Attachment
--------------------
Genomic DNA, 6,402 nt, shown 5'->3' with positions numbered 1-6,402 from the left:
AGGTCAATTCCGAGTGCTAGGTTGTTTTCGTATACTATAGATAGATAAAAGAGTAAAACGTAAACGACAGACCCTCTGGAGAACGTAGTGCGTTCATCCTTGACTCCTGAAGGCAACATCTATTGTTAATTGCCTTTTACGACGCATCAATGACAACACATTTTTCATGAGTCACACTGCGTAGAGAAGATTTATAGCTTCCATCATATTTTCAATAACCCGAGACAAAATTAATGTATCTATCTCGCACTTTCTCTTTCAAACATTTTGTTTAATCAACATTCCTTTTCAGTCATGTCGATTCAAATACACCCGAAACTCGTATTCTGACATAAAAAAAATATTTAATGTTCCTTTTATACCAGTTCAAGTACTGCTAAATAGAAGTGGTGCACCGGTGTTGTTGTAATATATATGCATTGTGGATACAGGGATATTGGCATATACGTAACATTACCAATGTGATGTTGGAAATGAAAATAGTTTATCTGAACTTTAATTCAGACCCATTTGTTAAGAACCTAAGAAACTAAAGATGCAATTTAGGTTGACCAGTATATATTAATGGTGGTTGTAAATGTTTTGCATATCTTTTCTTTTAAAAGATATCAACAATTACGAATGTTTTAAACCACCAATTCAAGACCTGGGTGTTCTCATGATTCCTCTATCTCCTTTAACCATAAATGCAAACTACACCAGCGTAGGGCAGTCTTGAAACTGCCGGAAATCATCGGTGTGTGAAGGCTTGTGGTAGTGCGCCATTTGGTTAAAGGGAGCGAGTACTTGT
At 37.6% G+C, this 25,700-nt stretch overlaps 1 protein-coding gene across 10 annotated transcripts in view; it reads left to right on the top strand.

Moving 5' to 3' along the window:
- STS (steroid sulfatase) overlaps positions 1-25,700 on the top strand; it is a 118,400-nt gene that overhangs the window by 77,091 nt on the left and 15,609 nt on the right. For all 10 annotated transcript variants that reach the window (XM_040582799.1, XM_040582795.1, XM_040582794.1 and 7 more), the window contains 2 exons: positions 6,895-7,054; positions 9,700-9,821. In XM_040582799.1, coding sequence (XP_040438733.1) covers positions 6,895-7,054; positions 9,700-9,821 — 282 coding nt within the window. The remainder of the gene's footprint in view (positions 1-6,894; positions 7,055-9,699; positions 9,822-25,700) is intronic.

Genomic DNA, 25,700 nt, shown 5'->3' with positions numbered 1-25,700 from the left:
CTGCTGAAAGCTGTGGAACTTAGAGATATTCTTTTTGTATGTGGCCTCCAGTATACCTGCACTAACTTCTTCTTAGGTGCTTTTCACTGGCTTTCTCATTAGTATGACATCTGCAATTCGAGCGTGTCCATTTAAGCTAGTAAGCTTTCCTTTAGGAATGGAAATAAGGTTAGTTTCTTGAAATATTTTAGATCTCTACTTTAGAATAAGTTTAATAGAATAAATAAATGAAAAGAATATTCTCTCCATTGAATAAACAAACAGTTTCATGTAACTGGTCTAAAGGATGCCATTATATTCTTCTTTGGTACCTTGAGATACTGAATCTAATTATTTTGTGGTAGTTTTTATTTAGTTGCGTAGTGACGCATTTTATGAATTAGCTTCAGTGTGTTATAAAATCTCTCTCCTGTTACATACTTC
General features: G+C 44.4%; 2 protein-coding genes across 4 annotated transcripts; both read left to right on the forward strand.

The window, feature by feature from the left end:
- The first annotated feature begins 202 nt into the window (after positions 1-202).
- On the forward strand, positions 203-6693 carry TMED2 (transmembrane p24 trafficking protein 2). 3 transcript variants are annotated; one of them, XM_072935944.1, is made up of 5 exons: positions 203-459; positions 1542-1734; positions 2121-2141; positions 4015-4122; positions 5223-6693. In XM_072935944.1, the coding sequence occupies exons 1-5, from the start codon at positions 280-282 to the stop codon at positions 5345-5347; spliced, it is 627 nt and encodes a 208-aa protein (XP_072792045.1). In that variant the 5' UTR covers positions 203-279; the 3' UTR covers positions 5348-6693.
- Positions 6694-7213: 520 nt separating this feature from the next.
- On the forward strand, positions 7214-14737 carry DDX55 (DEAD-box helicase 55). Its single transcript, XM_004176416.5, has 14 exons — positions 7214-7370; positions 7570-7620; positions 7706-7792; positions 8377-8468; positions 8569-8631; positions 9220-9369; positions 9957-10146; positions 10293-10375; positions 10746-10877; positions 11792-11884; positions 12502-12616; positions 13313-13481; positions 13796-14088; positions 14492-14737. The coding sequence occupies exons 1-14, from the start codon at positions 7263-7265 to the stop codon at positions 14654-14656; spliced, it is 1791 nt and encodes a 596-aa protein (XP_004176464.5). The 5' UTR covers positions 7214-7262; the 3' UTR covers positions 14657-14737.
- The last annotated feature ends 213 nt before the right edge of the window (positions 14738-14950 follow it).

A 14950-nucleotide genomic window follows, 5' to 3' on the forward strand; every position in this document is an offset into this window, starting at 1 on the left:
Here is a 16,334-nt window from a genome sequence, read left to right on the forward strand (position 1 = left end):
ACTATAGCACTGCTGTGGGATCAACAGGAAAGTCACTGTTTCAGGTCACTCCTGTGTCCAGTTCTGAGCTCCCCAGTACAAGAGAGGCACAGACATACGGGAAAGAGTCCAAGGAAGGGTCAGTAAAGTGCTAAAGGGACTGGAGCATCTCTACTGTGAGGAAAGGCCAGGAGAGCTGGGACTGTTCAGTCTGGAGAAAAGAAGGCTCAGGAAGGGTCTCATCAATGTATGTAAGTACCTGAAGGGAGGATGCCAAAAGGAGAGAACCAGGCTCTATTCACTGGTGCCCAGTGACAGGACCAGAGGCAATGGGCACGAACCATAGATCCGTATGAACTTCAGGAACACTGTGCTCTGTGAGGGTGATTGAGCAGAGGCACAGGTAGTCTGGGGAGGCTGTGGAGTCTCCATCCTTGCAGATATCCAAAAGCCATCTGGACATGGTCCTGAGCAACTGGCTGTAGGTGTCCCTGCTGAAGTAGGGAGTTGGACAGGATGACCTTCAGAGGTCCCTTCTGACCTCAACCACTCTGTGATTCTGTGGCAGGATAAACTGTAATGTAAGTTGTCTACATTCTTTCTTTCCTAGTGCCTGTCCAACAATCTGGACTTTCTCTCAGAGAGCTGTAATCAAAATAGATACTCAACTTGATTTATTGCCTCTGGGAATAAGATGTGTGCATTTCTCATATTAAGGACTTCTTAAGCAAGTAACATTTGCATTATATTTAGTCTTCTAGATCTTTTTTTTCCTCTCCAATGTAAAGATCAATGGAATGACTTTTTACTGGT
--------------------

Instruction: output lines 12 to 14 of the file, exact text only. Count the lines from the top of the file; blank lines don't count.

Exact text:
- Positions 6694-7213: 520 nt separating this feature from the next.
- On the forward strand, positions 7214-14737 carry DDX55 (DEAD-box helicase 55). Its single transcript, XM_004176416.5, has 14 exons — positions 7214-7370; positions 7570-7620; positions 7706-7792; positions 8377-8468; positions 8569-8631; positions 9220-9369; positions 9957-10146; positions 10293-10375; positions 10746-10877; positions 11792-11884; positions 12502-12616; positions 13313-13481; positions 13796-14088; positions 14492-14737. The coding sequence occupies exons 1-14, from the start codon at positions 7263-7265 to the stop codon at positions 14654-14656; spliced, it is 1791 nt and encodes a 596-aa protein (XP_004176464.5). The 5' UTR covers positions 7214-7262; the 3' UTR covers positions 14657-14737.
- The last annotated feature ends 213 nt before the right edge of the window (positions 14738-14950 follow it).